Rena Leinberger’s what is gathered exaggerates and replicates the idiosyncrasies of Gallery 400's space. Leinberger's installation turns the audience’s attention to observation of the gallery itself. In the seemingly empty gallery, vents, ducts, columns, doors, knobs, outlets, bolts, and hinges are evocatively and sometimes absurdly repeated and reconfigured. Impostor columns rise to partial height. Light switches migrate onto pillars. Hinges overlapping seams in the wall evoke phantom doorways.
Paul Burkhardt, a Chicago-based freelance writer and editor, wrote:
As [the viewer’s] attention, now discerning a camouflage of white, continues to scan the room, other utilitarian details emerge. These walls—not paid attention to for so long, crowds looking past them for years, sufferers of indirect light and always the focus of only the rim of the spotlight—vie for attention. Outlets and grates sprout. The switches in the switch plates never retreat. The corkscrew-handle-shaped knobs collect in a virus-like pattern on the door. They spread before [the] eyes [of the viewer], as in reaction to this new attention paid to the space, like bacteria under a tepid gaze.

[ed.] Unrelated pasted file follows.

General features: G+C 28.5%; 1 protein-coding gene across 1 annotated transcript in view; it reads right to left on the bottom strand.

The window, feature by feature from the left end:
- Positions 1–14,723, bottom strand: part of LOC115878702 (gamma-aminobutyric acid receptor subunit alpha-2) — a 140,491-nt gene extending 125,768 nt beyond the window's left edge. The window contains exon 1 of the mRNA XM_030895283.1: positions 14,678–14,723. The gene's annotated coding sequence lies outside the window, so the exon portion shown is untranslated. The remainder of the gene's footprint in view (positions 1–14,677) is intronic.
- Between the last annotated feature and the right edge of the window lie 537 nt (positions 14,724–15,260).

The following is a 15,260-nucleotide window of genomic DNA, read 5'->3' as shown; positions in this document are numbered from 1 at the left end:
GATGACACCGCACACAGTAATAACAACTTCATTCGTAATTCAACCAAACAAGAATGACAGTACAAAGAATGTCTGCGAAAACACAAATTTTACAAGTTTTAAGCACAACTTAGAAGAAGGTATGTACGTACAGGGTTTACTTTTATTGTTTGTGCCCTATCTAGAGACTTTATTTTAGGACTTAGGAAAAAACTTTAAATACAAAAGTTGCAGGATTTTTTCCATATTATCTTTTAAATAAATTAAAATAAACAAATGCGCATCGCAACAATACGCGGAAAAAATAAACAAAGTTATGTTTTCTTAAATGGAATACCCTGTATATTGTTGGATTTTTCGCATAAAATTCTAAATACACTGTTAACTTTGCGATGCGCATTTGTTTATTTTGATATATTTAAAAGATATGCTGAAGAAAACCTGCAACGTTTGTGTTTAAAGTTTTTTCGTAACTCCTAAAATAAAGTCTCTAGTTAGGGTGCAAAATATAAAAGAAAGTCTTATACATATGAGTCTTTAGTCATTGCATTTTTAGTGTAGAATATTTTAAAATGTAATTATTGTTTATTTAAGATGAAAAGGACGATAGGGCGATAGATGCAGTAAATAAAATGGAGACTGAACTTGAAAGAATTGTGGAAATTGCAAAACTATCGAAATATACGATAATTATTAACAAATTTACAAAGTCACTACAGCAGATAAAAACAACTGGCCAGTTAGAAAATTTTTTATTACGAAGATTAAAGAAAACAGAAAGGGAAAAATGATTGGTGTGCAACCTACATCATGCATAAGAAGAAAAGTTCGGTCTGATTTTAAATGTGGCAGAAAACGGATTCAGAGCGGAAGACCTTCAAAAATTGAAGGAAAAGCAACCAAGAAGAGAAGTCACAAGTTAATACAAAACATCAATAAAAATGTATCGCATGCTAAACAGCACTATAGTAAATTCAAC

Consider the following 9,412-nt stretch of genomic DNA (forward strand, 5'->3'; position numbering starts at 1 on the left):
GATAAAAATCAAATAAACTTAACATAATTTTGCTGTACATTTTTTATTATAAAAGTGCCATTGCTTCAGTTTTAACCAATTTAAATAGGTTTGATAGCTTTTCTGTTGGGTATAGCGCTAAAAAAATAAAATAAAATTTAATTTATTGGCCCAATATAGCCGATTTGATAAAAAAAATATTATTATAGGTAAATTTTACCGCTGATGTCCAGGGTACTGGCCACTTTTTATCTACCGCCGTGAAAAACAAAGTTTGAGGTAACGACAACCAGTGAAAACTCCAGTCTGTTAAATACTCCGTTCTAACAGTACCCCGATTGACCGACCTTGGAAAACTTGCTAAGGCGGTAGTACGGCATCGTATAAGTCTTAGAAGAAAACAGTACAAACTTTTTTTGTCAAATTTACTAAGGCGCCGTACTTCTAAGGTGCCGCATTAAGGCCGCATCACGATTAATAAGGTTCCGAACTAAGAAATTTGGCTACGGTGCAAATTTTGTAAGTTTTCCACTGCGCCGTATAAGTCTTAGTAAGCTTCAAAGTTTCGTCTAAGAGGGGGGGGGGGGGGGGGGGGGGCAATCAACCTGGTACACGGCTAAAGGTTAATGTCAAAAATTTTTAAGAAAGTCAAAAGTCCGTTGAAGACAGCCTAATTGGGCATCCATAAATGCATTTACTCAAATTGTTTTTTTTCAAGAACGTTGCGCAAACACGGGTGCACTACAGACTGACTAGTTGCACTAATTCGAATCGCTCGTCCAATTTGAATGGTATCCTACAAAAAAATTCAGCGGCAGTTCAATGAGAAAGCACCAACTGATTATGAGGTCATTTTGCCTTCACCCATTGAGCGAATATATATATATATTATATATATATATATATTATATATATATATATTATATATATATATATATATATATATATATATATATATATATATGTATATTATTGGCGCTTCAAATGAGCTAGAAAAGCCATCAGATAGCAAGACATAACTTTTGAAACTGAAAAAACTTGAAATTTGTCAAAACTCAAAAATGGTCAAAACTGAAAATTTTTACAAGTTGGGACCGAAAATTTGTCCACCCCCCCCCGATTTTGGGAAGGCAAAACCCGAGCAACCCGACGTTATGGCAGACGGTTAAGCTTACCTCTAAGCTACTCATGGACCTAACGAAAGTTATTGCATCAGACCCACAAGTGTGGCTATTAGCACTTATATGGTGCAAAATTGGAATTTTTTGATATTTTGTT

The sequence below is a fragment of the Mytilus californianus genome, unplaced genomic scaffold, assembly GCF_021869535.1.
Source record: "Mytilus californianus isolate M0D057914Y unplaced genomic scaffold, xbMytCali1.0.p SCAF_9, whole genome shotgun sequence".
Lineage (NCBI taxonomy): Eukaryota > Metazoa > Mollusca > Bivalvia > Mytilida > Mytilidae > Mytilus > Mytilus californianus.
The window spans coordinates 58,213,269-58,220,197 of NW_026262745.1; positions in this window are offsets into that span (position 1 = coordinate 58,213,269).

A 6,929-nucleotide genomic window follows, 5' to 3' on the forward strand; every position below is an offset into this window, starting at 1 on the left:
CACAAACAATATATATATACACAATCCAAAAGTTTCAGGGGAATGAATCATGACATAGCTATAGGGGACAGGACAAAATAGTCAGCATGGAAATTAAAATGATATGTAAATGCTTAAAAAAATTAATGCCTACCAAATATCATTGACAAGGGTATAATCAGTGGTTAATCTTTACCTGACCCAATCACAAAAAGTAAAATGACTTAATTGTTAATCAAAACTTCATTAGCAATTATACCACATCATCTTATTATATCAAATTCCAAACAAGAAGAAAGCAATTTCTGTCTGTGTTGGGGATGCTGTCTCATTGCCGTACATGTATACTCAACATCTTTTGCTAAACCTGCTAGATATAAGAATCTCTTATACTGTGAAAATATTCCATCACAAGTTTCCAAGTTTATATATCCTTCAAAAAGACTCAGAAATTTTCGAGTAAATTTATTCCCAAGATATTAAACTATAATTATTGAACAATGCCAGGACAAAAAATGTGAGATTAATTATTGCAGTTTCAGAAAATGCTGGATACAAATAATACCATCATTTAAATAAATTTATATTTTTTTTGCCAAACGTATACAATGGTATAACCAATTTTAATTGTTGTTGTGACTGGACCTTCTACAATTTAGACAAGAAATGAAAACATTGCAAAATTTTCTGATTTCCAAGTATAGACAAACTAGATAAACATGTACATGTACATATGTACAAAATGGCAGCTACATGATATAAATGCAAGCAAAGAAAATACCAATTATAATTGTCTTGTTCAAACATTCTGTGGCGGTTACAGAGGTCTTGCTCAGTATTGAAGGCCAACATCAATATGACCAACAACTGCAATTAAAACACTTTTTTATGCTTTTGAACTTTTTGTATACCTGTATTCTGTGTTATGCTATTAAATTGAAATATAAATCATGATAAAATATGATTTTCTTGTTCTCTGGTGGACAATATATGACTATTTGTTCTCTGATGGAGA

Rena Leinberger is a 2002 MFA graduate of the School of the Art Institute of Chicago. She has exhibited in Chicago at The Storefront, the Evanston Art Center, and Gallery 2. Her solo show Rift was shown at APT.1R Gallery. She was a 2002 recipient of a Joan Mitchell MFA grant.
Rena Leinberger’s exhibition was one of six in the series At the Edge: Innovative Art in Chicago in 2002. At the Edge unveils newly created works that are difficult to show in commercial spaces, that extend a working artist’s practice, and/or pushes the boundaries of art experimentation. Marked by inquiry, experimentation, and ingenuity, the artists’ projects of 2002 were the first annual At the Edge exhibitions intended to encourage the most innovative aspects of Chicago’s art community’s dynamism.